For a third time Horowitz proves he knows exactly what makes a great James Bond adventure. The book is packed with tension and moves like a rocket. Without going into major spoilers, the book delivers an epic action sequence set in London before moving onto Russia where much of the novel is set. Bond's mission is clear cut, the locations are atmospheric, and the stakes are sky high from page one. We also have a solid Bond Girl in Katya Leonova. And it certainly isn't hard to see Russia as the villain these days, which makes this book, set in 1965, feel (tragically) up to the minute.
If I have a criticism (and this wouldn't be a proper review without) it would be with the frequent callbacks to past Fleming books. While call backs to The Man With The Golden Gun are integral with the plot and expected, it's possible every book gets a nod in some form. This feels a bit calculated and while fans may like it, I thought it was a touch distracting. But that's a quibble.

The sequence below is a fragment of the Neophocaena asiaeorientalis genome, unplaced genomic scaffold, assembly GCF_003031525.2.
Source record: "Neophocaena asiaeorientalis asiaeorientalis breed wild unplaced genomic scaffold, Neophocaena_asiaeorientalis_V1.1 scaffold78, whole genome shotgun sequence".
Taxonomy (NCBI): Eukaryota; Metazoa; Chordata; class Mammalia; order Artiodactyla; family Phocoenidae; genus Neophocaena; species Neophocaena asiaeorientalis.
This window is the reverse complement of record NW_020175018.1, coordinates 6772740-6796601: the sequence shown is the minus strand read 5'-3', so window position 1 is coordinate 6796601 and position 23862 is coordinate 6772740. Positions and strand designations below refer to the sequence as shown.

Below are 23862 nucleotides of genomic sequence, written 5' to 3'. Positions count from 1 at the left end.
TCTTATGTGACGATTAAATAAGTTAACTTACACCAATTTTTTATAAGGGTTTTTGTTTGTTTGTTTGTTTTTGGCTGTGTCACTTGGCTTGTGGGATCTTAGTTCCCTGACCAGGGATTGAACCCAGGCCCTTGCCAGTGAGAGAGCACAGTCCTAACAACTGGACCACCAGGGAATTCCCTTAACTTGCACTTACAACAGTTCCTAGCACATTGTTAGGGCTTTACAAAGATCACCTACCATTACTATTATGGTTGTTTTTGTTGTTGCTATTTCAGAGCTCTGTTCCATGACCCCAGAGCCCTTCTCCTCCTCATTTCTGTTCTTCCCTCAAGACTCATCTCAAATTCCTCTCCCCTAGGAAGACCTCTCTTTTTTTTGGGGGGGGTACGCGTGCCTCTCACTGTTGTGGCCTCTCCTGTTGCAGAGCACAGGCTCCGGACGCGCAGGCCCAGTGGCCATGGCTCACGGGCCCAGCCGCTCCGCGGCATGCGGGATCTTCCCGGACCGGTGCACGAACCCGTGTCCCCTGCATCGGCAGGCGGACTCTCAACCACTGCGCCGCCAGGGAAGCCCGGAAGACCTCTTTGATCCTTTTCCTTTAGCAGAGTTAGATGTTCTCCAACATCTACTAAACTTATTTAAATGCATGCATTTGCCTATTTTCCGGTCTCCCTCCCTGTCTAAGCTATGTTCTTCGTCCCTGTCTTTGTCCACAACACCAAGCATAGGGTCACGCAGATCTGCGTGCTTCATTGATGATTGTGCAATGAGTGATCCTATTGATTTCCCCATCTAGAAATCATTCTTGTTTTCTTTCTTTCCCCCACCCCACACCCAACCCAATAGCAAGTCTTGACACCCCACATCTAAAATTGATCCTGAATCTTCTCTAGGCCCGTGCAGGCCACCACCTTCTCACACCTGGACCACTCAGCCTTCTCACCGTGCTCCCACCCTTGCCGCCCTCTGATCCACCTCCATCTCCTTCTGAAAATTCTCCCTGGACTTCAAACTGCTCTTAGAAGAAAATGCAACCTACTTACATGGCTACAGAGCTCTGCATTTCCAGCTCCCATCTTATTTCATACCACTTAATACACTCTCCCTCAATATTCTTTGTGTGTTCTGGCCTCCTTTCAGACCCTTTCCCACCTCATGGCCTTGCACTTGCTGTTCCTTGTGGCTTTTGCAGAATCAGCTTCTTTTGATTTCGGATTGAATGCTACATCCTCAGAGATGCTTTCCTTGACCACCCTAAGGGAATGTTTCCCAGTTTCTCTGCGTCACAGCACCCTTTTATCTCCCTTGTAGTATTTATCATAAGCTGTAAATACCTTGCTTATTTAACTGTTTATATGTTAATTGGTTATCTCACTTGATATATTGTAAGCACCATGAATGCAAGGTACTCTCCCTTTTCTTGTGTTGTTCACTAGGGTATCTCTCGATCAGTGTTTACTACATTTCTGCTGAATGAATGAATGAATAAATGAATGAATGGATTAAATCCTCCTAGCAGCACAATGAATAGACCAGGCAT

So how does With A Mind To Kill stand against Horowitz's two other Bonds? I think most will agree With A Mind To Kill is his best and I wouldn't argue with that. However, it is a darker book, and I'm still very much suffering PTSD from the last James Bond film, No Time To Die, with its relentless bleakness, hopelessness, and humiliating death of 007. I really need some fun! So while With A Mind To Kill is superb and going dark has never troubled me in the past, at this moment in time I still rank Trigger Mortis at the top of my Horowitz list as it seems the lightest of his outings. But talk to me again in a year.
I've never been more happy to add a new Bond book to my bookshelf and continue the adventure. Thanks to the caring custodians at Ian Fleming Publications and the talented Anthony Horowitz, JAMES BOND LIVES!